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The Steelers have charged out to a 2-0 start to the season thanks to the stellar defense and the return of star quarterback Ben Roethlisberger, which has elevated an already talented group of receivers that also added Chase Claypool and Eric Ebron to the mix this offseason.

At least, that’s how the narrative has gone so far. And with good reason. The Steelers do have a stellar defense, and Roethlisberger has been a spark, with five touchdowns in two games and a completion percentage (68.5) and passer rating (107.1) that would both be career highs.

But the Steelers have also done a surprisingly strong job of running the football. Through two weeks, there have only been 10 running backs to rush for over 100 yards, and the Steelers have two, with Benny Snell clearing the century mark against the New York Giants and James Conner returning from injury to do so against the Denver Broncos.

They’re the only team with a 100-yard rusher in each of their first two games and have increased their percentage of run plays from 33% in 2018 to 42% this season. Roethlisberger said part of that is that the Steelers have been operating with a lead in the second half and looking to run some clock by running the ball.

“Yeah, I think it’s just the way the games have played out,” Roethlisberger said. “We don’t go into any game saying, OK, here’s our percentage of run/pass. We go into the game trying to win it. I’ve just been happy at the end of games, we’ve been able to utilize the four-minute offense both games. I think that’s something that we take pride in. Because when we say we have to run the ball, it doesn’t mean we have to run it more. We have to run it more effectively. And running it in the four-minute offense is effective running.”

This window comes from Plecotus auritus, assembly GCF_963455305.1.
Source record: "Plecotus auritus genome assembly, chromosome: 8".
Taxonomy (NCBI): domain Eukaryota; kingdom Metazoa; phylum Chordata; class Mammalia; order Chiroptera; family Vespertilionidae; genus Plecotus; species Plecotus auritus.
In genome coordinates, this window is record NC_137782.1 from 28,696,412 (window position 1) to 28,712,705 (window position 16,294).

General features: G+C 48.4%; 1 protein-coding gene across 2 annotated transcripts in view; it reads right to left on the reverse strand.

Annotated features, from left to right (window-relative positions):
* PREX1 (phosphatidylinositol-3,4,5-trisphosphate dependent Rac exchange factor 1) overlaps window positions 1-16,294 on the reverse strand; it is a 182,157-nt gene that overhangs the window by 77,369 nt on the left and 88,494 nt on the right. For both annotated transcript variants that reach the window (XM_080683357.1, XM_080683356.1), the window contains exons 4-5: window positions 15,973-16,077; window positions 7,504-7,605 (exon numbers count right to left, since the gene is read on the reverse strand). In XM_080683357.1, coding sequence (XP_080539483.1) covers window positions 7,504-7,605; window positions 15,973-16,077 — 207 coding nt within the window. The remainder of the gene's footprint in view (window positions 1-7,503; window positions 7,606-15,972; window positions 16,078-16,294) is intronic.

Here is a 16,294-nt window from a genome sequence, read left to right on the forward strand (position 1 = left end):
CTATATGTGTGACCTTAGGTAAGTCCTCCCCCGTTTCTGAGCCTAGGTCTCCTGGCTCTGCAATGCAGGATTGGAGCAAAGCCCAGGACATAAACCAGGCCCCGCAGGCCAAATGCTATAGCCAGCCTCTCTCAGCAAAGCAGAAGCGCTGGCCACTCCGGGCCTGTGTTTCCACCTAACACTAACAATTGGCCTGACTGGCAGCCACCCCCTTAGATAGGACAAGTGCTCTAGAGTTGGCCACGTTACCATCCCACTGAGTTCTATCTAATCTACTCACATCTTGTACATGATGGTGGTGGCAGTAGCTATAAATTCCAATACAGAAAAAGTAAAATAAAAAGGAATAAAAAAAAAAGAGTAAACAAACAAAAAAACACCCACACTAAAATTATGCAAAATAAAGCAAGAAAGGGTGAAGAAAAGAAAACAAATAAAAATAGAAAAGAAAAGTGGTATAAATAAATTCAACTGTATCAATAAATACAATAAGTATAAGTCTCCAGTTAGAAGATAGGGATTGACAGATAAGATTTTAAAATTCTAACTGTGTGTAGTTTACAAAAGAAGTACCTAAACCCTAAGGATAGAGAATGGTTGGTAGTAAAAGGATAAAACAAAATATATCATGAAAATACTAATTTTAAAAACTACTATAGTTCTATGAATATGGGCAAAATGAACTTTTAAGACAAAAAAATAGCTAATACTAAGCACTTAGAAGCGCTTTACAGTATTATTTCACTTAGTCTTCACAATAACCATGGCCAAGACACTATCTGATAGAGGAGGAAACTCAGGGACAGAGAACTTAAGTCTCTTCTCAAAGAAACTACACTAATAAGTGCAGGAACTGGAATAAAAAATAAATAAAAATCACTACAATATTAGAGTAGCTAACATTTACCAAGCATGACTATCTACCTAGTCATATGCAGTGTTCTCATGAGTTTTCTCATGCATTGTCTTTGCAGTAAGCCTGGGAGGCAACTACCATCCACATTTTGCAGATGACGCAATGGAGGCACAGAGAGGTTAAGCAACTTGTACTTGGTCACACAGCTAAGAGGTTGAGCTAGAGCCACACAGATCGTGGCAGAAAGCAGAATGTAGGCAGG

Steelers head coach Mike Tomlin also highlighted the success of the four-minute offense as the Steelers ran out the clock with the football in both victories.

“We have been able to close games out via the run,” he said. “We have been able to possess the ball in four-minute offense. We’ve had a lead in the latter part of the game and have been able to close the game out and maintain possession of the ball primarily via the run. I like that aspect of it. We are still working and growing in terms of being able to do all the things that we want to do, not only in that area of the game, but in all areas of the game. But I think it is a good start when you have your four-minute offense rolling and you are able to possess the ball via the run and preserve a lead at the end of a football game.”